Work hours and productivity have limited correlation

Work-life balance at a startup

One of the most interesting things I’ve encountered when moving to NYC and running a company there is the long hours people tend to work while not being 100% productive. It is pretty normal to take a “long” lunch and go for a haircut. People manage their private affairs like doctor’s appointments while at work. These long hours are a charade and are more for the benefit of being physically in the office than being 100% productive.
The other related thing is “working from home” which is often loosely translates to taking a private day while being ‘available”. It is a direct correlation with the limited number of vacation days people tend to get and they compensate with private days.

I don’t buy into that.

I have a simple rule which I tell everyone in my team. I want you to work 8 hours a day and I want you to accomplish your goals. If you need more hours in the day to accomplish your goals, you need to ask for help. But if shit hits the fan for whatever reason, I expect you to be there 24/7 and weekends.

Another rule I like to put into place is ample vacation days with a minimum of 20. It comes with the strict rule that you take off when you’re off and you work when you’re not.

In my experience, it usually takes 3-6 months for people to adapt to these policies which are a bit foreign in NYC corporate landscape. It sometimes takes a couple of nudges to make them understand that “working from home” really means taking a day off.

The biggest upside for the company and its managers is that there’s less frustration about the availability of people. I hear this complaint a lot where founders complain about their workforce not putting in the time they want them to. I usually ask them a few questions about their policies and more often than not it is the fuzziness of their own policies which causes their frustration. It is better to be more binary.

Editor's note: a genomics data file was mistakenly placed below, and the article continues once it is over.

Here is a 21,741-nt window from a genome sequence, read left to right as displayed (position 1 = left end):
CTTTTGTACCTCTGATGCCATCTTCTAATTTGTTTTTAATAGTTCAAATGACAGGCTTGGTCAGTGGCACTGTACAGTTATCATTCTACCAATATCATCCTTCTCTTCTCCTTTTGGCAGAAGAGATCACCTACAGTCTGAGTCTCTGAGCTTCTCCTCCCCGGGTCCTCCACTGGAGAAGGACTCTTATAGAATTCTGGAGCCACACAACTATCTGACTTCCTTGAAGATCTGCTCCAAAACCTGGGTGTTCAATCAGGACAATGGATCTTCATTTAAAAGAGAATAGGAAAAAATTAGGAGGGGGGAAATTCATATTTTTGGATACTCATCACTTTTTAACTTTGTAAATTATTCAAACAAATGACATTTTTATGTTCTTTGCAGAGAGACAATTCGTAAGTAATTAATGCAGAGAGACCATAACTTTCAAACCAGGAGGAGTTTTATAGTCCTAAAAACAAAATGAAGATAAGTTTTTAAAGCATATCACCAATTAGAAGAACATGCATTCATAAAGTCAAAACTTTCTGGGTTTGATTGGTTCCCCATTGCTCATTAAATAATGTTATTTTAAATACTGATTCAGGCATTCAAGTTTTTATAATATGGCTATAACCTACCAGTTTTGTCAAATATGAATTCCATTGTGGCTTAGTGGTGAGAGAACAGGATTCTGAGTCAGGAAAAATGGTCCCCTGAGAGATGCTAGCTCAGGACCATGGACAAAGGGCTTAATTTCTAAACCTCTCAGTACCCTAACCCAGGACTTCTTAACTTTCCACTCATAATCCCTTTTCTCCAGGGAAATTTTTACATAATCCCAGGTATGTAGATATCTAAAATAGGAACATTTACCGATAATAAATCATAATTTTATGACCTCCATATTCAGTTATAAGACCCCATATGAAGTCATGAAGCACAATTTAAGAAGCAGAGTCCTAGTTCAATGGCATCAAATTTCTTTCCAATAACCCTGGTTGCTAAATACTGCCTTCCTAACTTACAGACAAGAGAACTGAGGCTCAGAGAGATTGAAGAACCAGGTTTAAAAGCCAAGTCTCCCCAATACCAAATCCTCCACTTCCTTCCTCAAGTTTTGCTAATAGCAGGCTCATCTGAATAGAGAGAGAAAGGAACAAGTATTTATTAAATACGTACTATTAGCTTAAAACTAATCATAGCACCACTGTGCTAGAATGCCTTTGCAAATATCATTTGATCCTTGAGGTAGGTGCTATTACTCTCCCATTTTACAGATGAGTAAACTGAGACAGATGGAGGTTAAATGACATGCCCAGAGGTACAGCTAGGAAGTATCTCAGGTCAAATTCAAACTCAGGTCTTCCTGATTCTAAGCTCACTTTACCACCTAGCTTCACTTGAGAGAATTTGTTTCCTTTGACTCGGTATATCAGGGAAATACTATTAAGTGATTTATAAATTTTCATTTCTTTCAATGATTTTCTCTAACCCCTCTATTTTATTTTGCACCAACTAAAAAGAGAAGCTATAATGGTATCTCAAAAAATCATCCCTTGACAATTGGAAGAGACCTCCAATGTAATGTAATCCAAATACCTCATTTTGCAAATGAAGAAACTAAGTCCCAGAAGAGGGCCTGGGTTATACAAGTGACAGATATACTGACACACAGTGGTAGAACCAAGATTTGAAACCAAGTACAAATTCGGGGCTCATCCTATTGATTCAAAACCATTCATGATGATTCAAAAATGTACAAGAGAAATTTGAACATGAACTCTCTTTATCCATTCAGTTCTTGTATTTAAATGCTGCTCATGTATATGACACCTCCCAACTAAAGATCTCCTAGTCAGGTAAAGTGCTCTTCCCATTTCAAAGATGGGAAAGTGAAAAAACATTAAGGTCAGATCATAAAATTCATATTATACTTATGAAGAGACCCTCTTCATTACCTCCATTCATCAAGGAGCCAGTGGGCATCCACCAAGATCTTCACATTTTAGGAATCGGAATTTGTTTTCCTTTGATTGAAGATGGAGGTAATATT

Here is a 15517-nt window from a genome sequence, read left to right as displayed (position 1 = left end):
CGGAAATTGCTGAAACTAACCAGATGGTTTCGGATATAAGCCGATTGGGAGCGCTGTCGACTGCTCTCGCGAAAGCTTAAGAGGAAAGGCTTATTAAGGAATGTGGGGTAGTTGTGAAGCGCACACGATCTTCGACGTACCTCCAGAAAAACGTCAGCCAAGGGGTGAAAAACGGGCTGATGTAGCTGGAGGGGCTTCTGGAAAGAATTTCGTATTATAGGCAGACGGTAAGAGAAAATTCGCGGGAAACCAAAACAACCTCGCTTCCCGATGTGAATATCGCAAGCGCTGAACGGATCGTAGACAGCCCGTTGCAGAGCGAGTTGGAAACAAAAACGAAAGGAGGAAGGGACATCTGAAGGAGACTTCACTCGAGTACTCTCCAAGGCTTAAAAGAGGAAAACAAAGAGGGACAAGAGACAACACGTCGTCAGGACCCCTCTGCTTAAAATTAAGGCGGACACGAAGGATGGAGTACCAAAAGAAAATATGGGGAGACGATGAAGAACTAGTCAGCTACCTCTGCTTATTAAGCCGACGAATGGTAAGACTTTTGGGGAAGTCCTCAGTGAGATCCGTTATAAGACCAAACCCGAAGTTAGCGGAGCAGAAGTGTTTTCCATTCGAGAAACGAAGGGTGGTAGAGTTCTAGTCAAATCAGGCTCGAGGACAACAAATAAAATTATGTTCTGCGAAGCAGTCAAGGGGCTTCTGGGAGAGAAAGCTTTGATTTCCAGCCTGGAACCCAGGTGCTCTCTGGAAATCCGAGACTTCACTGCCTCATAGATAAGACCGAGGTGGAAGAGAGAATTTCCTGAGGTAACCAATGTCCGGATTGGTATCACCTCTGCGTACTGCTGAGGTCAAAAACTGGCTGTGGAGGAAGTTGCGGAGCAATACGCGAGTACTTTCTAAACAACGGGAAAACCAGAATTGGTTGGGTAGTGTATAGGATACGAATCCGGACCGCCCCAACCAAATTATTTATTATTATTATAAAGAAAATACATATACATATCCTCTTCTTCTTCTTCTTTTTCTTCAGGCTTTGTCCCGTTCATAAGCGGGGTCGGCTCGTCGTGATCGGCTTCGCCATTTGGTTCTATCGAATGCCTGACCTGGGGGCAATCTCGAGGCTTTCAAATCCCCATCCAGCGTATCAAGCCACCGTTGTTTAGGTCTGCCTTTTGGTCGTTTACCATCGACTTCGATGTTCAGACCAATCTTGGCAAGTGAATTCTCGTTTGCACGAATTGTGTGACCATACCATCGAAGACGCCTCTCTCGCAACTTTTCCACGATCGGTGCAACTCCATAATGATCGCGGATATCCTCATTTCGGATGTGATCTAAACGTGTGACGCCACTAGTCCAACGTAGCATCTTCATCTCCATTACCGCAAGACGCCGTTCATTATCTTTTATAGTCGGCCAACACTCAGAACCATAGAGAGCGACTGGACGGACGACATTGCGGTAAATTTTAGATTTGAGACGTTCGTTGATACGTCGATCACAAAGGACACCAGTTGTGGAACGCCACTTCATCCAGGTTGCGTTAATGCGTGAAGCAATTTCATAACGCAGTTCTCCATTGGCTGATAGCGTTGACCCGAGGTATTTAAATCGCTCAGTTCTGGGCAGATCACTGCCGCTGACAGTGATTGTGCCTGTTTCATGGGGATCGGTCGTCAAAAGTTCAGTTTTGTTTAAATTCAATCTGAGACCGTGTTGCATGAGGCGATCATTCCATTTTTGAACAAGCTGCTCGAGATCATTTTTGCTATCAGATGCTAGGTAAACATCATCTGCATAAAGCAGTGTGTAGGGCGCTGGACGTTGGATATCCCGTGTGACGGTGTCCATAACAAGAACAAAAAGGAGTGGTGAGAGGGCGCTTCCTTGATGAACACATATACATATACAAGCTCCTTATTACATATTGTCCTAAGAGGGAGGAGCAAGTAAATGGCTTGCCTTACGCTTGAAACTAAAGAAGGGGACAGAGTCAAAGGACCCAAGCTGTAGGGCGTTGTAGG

In general, I notice that the number of hours people put in is strongly correlated with how well the company is doing and how well they feel connected to that success. The best motivator is to make people feel they have an influential role in that success. In general, this applies to all disciplines.

The longer people work long hours, they will eventually get burned out. The point of burn out is different for everyone. It is unfair to put people in a position, they can’t keep up with those long hours and promote people who are more tolerant of it. They’re not necessarily the smartest or best people on your team. It is just one aspect of that equation. Like everything else, it is a balance. It is best to keep it healthy.

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